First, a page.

a volunteer in Emergency Social Services (ESS), a component of emergency
response that provides food, clothing, lodging and other services
for victims of disaster and for responders. As ESS director,
she was instrumental in building the town's service from about 10
people to 120 active members within two years.
She notes that retirement towns such as Parksville often have excellent
emergency volunteer resources because retirees may be as young as
50 years with considerable energy and skills along with a desire
to contribute to their new community.
At UBC, management, junior staff and work-study students that she
mentors value Van Swieten's depth of experience.
"Judi has a wide knowledge of emergency management," says Mark
Aston, manager, Environmental Programs in the Dept. of Health, Safety
and Environment. "She has very detailed expertise and has worked
right across the province -- that gives her real credibility in
her consultations on campus and in her training sessions."
Van Swieten's work has included refining the university's disaster
plan. An exercise to test the disaster plan was carried out last
June. More than 45 people took part in an Emergency Operations Centre
response to a simulated ammonia leak at Thunderbird Winter Sports
"UBC was one of the first organizations to create an emergency
operations centre team using the new B.C. Emergency Response Management
System," she says. "It's a huge training curve to familiarize people
with their role in an emergency."
UBC's proactive approach has been praised by representatives of
the provincial emergency program, especially since the university
-- although the same size as many municipalities -- falls outside
the framework and resources for municipal emergency programs.
One aspect of disaster planning is training individuals in personal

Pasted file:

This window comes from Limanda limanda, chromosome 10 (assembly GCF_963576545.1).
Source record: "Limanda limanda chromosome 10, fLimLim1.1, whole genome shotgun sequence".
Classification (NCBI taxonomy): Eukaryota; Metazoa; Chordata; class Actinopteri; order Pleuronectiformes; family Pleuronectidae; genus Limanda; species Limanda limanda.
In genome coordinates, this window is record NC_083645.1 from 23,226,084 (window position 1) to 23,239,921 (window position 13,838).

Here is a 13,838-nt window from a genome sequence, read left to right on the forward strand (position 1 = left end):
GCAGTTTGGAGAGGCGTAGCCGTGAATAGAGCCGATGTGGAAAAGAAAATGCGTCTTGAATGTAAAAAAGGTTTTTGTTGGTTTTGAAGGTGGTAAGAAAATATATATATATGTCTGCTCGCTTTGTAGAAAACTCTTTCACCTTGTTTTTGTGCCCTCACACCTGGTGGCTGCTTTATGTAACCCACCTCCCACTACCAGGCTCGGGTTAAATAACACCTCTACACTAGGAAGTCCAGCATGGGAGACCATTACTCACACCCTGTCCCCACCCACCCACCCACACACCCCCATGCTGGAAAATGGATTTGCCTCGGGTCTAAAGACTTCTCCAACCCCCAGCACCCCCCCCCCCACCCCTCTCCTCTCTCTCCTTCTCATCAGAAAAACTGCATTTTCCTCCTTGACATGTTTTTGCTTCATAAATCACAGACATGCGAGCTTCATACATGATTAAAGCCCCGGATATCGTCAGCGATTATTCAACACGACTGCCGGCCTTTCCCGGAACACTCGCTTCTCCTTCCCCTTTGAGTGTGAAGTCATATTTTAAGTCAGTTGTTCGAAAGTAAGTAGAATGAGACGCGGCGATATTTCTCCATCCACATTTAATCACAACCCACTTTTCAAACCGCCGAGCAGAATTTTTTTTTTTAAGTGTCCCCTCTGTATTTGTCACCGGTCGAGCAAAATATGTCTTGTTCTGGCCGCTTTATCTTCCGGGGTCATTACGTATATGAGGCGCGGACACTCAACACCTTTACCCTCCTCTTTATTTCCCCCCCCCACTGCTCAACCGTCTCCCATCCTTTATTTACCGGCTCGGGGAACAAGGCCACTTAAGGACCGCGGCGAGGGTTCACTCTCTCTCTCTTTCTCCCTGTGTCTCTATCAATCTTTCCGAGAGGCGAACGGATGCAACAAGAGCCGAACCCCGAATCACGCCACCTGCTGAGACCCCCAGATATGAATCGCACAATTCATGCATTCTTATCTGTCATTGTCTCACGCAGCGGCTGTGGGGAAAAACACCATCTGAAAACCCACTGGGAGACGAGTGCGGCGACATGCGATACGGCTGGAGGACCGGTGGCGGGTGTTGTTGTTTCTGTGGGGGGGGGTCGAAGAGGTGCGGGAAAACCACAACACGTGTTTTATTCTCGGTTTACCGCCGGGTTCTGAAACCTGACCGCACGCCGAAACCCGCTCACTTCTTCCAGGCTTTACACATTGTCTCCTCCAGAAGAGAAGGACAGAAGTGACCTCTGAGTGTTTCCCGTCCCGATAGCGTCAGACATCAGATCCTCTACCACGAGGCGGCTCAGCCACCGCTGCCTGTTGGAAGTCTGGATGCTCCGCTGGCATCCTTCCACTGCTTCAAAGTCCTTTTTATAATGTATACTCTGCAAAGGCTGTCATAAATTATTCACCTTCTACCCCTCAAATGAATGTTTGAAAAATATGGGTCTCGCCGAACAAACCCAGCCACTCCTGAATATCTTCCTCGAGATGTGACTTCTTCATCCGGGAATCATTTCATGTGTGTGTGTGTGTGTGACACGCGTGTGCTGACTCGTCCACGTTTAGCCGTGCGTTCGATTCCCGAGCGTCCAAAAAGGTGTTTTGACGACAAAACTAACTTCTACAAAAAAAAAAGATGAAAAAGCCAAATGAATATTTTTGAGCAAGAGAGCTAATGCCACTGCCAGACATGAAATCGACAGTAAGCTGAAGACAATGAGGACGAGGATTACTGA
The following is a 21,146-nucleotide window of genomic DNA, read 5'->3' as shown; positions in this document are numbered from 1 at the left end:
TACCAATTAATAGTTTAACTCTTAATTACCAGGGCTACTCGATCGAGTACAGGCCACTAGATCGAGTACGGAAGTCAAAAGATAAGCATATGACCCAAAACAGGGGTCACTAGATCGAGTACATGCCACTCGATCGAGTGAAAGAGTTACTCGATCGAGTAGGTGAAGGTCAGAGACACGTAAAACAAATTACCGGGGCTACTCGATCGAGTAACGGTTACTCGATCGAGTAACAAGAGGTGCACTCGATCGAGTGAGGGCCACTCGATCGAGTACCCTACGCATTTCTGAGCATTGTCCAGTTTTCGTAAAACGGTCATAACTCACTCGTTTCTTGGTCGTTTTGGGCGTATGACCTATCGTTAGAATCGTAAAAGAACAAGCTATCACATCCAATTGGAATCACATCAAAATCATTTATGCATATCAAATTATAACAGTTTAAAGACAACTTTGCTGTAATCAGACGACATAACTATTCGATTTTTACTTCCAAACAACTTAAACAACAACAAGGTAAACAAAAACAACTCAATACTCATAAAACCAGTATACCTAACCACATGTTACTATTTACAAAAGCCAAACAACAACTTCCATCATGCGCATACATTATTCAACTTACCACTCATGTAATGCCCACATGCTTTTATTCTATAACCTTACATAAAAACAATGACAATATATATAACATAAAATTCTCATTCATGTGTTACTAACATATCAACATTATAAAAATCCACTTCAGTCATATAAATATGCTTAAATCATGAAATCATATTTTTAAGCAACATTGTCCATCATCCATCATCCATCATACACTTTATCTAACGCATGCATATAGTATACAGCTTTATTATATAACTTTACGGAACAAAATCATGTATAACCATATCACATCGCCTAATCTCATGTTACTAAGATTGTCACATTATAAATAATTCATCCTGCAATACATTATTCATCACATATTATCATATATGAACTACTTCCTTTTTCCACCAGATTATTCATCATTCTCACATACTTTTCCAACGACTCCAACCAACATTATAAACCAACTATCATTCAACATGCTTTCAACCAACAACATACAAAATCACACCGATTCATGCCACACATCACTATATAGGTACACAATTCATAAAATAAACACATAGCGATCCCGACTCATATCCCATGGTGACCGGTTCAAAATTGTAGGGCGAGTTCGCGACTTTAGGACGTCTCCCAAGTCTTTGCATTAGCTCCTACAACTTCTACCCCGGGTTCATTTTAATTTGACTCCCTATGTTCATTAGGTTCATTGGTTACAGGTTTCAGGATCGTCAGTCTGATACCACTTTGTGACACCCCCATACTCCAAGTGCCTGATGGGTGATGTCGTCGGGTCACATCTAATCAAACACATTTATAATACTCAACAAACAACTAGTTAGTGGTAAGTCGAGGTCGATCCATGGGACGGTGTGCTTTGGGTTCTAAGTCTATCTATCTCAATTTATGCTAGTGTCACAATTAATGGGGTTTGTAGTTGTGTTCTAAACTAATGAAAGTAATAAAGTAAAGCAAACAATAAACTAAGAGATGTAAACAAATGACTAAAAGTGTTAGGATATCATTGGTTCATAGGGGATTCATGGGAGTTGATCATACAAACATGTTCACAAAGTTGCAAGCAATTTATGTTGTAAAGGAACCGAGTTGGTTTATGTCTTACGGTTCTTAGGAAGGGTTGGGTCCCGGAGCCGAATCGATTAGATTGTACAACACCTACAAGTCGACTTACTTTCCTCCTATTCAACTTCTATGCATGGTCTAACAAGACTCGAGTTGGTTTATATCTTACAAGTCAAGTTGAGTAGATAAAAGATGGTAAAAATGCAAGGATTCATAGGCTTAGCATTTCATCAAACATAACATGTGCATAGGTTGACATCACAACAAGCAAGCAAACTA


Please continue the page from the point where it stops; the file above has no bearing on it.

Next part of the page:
Last year's Feb. 28 Vancouver earthquake that registered 2.5 to
3 on the Richter scale as well as the Sept. 11 disaster in the U.S.
created an acute awareness of the need for preparedness, says Van
Swieten. Training demands increased so significantly that she has
hired a staff trainer.
Consultation and training needs have evolved over her 20 years
in the business. The original focus was response only, she says,
followed by preparedness and mitigation such as non-structural seismic
upgrading that includes reliable fastening devices for bookcases,
lighting fixtures and sprinkling systems.
Emergency management now includes recovery planning that outlines
contingency measures to ensure business can be resumed even after
Qualifications are changing, too, Van Swieten says.
"We're in a transition stage -- disaster planning is recognized
as a legitimate discipline. We're seeing more individuals with academic
backgrounds getting involved. But the practical experience has to
be there, too," she says, adding that Canada is moving toward accreditation
for those working in the discipline.
Although Van Swieten's workday is focused on calamities, and her
home has a `grab and go' bag full of emergency provisions, she isn't
full of gloom and doom.
A gardener and a reader, she also volunteers at UBC's International
House to welcome students at the airport or help at holiday dinners.
Her advice to people wondering how to prepare for disaster?
"Just do it -- even small steps like storing water can make you
feel more in control. We can't prevent bad things from happening
but we can manage them well."